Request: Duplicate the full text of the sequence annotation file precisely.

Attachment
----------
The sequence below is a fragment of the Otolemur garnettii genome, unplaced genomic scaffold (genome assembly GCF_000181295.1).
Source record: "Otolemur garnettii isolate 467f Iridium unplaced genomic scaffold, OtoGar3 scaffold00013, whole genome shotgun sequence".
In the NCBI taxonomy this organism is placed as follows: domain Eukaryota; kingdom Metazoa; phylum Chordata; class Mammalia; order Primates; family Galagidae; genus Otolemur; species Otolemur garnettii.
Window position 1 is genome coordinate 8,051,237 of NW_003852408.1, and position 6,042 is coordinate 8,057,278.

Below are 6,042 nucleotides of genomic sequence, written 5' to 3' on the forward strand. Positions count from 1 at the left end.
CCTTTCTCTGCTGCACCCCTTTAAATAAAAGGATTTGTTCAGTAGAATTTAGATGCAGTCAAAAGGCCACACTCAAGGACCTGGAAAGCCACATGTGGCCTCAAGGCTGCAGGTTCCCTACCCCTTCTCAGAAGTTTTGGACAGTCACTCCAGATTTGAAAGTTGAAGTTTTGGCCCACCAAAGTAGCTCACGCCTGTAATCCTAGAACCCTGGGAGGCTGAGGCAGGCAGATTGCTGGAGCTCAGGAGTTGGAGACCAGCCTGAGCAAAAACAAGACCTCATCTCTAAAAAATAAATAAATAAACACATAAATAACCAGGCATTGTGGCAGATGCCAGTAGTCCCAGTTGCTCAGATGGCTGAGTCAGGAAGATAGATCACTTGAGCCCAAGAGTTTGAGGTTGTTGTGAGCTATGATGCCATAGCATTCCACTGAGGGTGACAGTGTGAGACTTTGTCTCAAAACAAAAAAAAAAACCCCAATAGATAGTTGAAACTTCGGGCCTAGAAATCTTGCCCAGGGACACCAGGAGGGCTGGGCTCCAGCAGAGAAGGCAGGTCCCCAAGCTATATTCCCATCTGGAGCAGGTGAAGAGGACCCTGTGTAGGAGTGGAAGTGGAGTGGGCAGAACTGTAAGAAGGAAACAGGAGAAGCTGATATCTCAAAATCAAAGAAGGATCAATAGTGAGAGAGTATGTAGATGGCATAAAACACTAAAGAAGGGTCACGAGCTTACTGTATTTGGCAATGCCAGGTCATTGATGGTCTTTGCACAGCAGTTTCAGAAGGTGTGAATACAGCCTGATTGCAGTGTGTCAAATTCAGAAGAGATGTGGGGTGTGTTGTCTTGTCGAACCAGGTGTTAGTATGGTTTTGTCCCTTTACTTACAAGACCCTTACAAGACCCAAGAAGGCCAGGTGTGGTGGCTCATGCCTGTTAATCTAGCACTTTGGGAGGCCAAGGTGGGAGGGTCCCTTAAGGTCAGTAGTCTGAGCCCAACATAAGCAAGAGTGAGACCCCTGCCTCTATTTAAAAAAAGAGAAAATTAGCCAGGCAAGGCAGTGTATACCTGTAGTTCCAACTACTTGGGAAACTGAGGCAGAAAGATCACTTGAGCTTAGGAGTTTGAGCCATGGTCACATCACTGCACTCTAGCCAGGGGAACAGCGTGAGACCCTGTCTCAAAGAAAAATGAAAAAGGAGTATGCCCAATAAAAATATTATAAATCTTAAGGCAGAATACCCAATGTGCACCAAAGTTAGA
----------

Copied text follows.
The sequence below is a fragment of the Otolemur garnettii genome, unplaced genomic scaffold (genome assembly GCF_000181295.1).
Source record: "Otolemur garnettii isolate 467f Iridium unplaced genomic scaffold, OtoGar3 scaffold00013, whole genome shotgun sequence".
In the NCBI taxonomy this organism is placed as follows: domain Eukaryota; kingdom Metazoa; phylum Chordata; class Mammalia; order Primates; family Galagidae; genus Otolemur; species Otolemur garnettii.
Window position 1 is genome coordinate 8,051,237 of NW_003852408.1, and position 6,042 is coordinate 8,057,278.

Below are 6,042 nucleotides of genomic sequence, written 5' to 3' on the forward strand. Positions count from 1 at the left end.
CCTTTCTCTGCTGCACCCCTTTAAATAAAAGGATTTGTTCAGTAGAATTTAGATGCAGTCAAAAGGCCACACTCAAGGACCTGGAAAGCCACATGTGGCCTCAAGGCTGCAGGTTCCCTACCCCTTCTCAGAAGTTTTGGACAGTCACTCCAGATTTGAAAGTTGAAGTTTTGGCCCACCAAAGTAGCTCACGCCTGTAATCCTAGAACCCTGGGAGGCTGAGGCAGGCAGATTGCTGGAGCTCAGGAGTTGGAGACCAGCCTGAGCAAAAACAAGACCTCATCTCTAAAAAATAAATAAATAAACACATAAATAACCAGGCATTGTGGCAGATGCCAGTAGTCCCAGTTGCTCAGATGGCTGAGTCAGGAAGATAGATCACTTGAGCCCAAGAGTTTGAGGTTGTTGTGAGCTATGATGCCATAGCATTCCACTGAGGGTGACAGTGTGAGACTTTGTCTCAAAACAAAAAAAAAAACCCCAATAGATAGTTGAAACTTCGGGCCTAGAAATCTTGCCCAGGGACACCAGGAGGGCTGGGCTCCAGCAGAGAAGGCAGGTCCCCAAGCTATATTCCCATCTGGAGCAGGTGAAGAGGACCCTGTGTAGGAGTGGAAGTGGAGTGGGCAGAACTGTAAGAAGGAAACAGGAGAAGCTGATATCTCAAAATCAAAGAAGGATCAATAGTGAGAGAGTATGTAGATGGCATAAAACACTAAAGAAGGGTCACGAGCTTACTGTATTTGGCAATGCCAGGTCATTGATGGTCTTTGCACAGCAGTTTCAGAAGGTGTGAATACAGCCTGATTGCAGTGTGTCAAATTCAGAAGAGATGTGGGGTGTGTTGTCTTGTCGAACCAGGTGTTAGTATGGTTTTGTCCCTTTACTTACAAGACCCTTACAAGACCCAAGAAGGCCAGGTGTGGTGGCTCATGCCTGTTAATCTAGCACTTTGGGAGGCCAAGGTGGGAGGGTCCCTTAAGGTCAGTAGTCTGAGCCCAACATAAGCAAGAGTGAGACCCCTGCCTCTATTTAAAAAAAGAGAAAATTAGCCAGGCAAGGCAGTGTATACCTGTAGTTCCAACTACTTGGGAAACTGAGGCAGAAAGATCACTTGAGCTTAGGAGTTTGAGCCATGGTCACATCACTGCACTCTAGCCAGGGGAACAGCGTGAGACCCTGTCTCAAAGAAAAATGAAAAAGGAGTATGCCCAATAAAAATATTATAAATCTTAAGGCAGAATACCCAATGTGCACCAAAGTTAGA